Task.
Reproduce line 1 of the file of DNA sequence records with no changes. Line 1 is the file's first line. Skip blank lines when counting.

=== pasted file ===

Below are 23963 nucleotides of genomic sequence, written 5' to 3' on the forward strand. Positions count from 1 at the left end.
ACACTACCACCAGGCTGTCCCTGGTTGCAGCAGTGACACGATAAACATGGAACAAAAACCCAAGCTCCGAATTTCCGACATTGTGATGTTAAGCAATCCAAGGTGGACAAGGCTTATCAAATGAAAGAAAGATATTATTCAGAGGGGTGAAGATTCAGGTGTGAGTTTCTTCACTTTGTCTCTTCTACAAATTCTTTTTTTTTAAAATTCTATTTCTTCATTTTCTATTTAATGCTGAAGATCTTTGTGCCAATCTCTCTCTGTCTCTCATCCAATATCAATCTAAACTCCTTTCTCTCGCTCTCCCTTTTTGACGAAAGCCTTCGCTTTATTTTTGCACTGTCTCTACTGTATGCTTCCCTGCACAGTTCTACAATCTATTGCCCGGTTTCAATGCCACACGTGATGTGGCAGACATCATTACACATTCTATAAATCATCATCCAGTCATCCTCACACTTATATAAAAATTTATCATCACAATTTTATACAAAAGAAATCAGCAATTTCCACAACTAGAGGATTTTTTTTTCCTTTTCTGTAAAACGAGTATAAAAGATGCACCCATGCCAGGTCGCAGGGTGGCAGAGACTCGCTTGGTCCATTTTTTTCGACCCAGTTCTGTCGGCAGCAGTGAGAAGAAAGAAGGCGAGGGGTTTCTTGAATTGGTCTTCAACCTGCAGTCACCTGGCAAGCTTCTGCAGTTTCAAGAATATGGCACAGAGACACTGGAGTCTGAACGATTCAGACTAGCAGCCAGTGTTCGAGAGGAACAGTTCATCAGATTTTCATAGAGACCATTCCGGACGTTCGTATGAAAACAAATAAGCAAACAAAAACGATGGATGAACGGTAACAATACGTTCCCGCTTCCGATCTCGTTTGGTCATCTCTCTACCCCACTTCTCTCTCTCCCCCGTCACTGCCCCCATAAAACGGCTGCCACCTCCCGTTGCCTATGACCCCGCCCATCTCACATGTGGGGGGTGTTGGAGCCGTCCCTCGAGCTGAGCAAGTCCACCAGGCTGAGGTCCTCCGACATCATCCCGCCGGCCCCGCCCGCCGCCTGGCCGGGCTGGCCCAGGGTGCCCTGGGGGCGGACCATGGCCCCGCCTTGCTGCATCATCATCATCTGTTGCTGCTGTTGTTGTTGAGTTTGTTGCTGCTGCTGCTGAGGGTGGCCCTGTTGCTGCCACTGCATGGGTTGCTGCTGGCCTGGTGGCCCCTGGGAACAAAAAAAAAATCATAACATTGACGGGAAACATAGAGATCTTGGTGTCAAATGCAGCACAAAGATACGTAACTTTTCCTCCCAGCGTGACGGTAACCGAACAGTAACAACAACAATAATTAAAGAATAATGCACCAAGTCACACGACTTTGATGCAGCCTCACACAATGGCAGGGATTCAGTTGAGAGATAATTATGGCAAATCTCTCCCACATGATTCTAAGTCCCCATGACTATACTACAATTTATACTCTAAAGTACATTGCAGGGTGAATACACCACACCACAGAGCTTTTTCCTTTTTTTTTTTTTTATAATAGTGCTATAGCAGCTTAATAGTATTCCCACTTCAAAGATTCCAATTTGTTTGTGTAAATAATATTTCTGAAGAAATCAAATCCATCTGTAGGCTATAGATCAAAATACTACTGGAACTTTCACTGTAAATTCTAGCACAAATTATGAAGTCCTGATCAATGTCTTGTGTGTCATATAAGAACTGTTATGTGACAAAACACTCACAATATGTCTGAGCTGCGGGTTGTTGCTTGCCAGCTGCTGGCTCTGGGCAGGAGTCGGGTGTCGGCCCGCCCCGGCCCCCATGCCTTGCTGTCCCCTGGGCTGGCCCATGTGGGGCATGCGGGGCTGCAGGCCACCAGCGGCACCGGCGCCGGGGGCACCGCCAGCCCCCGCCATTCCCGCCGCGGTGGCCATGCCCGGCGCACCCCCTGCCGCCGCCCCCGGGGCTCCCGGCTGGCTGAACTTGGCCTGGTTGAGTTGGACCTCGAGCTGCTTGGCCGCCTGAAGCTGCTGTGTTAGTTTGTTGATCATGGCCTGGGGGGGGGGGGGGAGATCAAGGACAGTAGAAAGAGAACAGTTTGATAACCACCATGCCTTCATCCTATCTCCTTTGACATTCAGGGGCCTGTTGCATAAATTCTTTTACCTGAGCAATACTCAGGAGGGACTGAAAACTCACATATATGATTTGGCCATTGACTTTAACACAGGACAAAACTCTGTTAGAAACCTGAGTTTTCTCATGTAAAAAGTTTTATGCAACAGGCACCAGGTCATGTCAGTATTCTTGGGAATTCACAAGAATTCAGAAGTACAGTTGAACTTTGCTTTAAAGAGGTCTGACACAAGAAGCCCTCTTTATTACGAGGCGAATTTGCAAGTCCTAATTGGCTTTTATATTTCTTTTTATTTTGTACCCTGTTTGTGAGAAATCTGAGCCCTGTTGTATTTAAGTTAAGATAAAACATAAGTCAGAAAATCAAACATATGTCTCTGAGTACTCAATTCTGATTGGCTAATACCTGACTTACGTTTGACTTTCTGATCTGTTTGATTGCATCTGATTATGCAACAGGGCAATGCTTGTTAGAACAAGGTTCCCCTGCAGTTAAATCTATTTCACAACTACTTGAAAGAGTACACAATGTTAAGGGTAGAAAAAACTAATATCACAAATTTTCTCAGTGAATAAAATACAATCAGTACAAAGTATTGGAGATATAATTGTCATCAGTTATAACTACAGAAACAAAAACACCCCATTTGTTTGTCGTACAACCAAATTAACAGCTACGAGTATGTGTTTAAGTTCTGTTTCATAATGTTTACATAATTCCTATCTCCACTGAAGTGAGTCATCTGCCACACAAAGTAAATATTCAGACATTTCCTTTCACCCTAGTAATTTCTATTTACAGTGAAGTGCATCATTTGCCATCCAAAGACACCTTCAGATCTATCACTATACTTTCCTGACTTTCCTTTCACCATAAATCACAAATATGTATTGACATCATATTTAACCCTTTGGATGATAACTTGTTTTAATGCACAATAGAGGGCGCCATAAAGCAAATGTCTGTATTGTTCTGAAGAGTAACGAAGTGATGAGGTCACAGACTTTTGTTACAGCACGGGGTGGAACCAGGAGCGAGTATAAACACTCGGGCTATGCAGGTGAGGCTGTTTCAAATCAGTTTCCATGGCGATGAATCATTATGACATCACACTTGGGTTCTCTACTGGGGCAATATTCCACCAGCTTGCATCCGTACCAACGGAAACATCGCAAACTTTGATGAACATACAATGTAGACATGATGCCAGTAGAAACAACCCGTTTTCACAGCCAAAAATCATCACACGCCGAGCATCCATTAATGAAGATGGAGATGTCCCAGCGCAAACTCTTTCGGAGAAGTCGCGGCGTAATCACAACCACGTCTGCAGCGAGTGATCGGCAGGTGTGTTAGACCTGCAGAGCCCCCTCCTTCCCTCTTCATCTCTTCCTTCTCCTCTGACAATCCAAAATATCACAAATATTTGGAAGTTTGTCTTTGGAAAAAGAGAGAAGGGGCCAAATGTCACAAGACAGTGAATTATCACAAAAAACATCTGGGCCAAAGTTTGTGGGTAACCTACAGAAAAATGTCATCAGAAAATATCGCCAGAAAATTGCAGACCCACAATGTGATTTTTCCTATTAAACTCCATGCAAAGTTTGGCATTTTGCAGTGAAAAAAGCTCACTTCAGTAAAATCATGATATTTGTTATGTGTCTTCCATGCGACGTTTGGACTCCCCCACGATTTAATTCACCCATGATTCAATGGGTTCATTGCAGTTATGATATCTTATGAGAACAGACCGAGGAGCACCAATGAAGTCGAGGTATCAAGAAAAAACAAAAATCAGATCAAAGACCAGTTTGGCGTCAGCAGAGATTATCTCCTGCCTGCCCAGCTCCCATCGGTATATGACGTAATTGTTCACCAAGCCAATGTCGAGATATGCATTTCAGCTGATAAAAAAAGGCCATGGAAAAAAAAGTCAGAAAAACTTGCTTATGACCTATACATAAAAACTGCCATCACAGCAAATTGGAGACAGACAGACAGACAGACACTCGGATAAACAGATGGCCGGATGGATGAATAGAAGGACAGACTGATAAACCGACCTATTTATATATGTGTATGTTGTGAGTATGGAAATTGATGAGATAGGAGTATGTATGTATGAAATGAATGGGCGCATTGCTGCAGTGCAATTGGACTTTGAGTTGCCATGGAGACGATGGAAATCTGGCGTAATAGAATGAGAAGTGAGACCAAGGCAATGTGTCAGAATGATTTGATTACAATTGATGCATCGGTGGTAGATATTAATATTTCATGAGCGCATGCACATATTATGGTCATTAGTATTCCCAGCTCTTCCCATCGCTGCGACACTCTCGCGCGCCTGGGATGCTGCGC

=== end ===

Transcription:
Below are 23963 nucleotides of genomic sequence, written 5' to 3' on the forward strand. Positions count from 1 at the left end.